Use of original papers requires an appointment and is limited to the Archives' Washington, D.C., Research Center. Contact Reference Services for more information.
The papers of painter and art critic Guy Pène Du Bois measure 1.8 linear feet and date from circa 1900 to 1963 with the bulk of the materials dating from 1920 to 1963. Found within the papers are biographical material; personal and professional correspondence, including letters from Royal Cortissoz and Edward Hopper; writings, including essays, short stories, and drafts of the autobiography "Artists Say the Silliest Things"; personal business records; printed material; and artwork.
Biographical materials consist of certificates, a curriculum vitae, passport, and a photograph of two unidentified women.
Correspondence is primarily with Du Bois' family, friends, and business associates. The series includes significant correspondence from fellow art critic Royal Cortissoz; artists Raphael Soyer and Edward Hopper; and writers Samuel Duff McCoy, Lincoln Isham, and Newton Booth Tarkington. Other correspondents of note include C.W. Kraushaar Art Galleries and Du Bois' son, the children's book illustrator William Pène Du Bois.
Writings include book drafts of Du Bois' autobiography, "Artists Say the Silliest Things", journal entries, 35 essays, 8 short stories, and various writing fragments and notes.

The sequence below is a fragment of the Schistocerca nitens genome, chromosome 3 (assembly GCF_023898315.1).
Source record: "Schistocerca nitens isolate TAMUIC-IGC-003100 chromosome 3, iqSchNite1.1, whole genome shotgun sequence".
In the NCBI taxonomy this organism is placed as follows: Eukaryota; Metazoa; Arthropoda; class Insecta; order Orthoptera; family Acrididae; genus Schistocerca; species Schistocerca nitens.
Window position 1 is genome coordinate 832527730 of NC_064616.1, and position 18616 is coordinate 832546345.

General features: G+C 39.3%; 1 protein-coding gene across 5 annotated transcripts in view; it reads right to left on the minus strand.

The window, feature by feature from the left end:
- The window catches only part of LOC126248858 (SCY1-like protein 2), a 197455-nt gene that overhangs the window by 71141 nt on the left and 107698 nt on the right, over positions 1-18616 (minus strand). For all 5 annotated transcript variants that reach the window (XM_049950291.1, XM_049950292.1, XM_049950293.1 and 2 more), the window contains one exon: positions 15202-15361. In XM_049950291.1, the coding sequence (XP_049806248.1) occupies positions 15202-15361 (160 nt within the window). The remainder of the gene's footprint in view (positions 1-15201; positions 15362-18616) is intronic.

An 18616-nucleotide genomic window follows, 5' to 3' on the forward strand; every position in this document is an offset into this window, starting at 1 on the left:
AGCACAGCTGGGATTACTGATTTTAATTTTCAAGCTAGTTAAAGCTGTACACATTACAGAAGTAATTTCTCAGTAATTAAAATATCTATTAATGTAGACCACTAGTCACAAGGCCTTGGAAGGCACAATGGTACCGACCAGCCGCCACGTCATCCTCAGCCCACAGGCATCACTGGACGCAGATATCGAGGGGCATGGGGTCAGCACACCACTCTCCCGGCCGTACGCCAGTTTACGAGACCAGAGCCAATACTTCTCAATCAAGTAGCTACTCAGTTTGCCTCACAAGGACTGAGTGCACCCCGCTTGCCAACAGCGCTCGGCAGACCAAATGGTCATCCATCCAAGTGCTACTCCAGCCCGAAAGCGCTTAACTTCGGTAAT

Personal business records consist of account and sales records from C.W. Kraushaar Art Galleries, book and publishing contracts, and receipts for art supply purchases.
Printed material includes a brochure for the Guy Pène Du Bois School of Art, clippings, exhibition announcements and catalogs, and miscellaneous printed material.
Artwork consists of pen and ink sketches by Du Bois and a print by an unknown artist.
Guy Pène Du Bois papers, circa 1900-1963. Archives of American Art, Smithsonian Institution.
Portions of this collection are available on microfilm reel 28 at the Archives of American Art offices, and through interlibrary loan. Researchers should note that the arrangement of the papers as described in the finding aid does not reflect the order of the collection on microfilm due to reprocessing.
Location of Originals:
Sketches and etching proofs, Reel 29: Originals returned to Yvonne McKenney and William Pene du Bois after microfilming.
Diaries, Reel 2008: Originals returned to Willa Kim after microfilming.
Processing of this collection was funded by the Terra Foundation for American Art.
Diaries, Reel 2008: Permission to authorize, quote, reproduce must be obtained from: Willa Kim, 250 West 82nd St., New York, N.Y.
Sketches and etching proofs were loaned in 1970 for microfilming on reel 29 and returned to Du Bois' children Yvonne McKenney and William Pßene Du Bois. In 1980 two diaries dating from 1913 to 1955, were loaned for microfilming on reel 2008 by Du Bois' daughter-in-law Willa Kim. Loaned material is available at Archives of American Art offices and for interlibrary loan but is not described in the container listing of the finding aid.
The Archives also holds the Guy Pßene Du Bois and Mary Lightfoot Tarleton correspondence.
Painter and art critic Guy Pène Du Bois (1884-1958) lived and worked in New York City, New York and was known for his realist paintings, essays, and art reviews.
The Guy Pène Du Bois papers were donated by Du Bois' daughter, Yvonne McKenney, in 1971.
Archives of American Art, Smithsonian Institution, 750 9th St. NW, Washington, D.C. 20001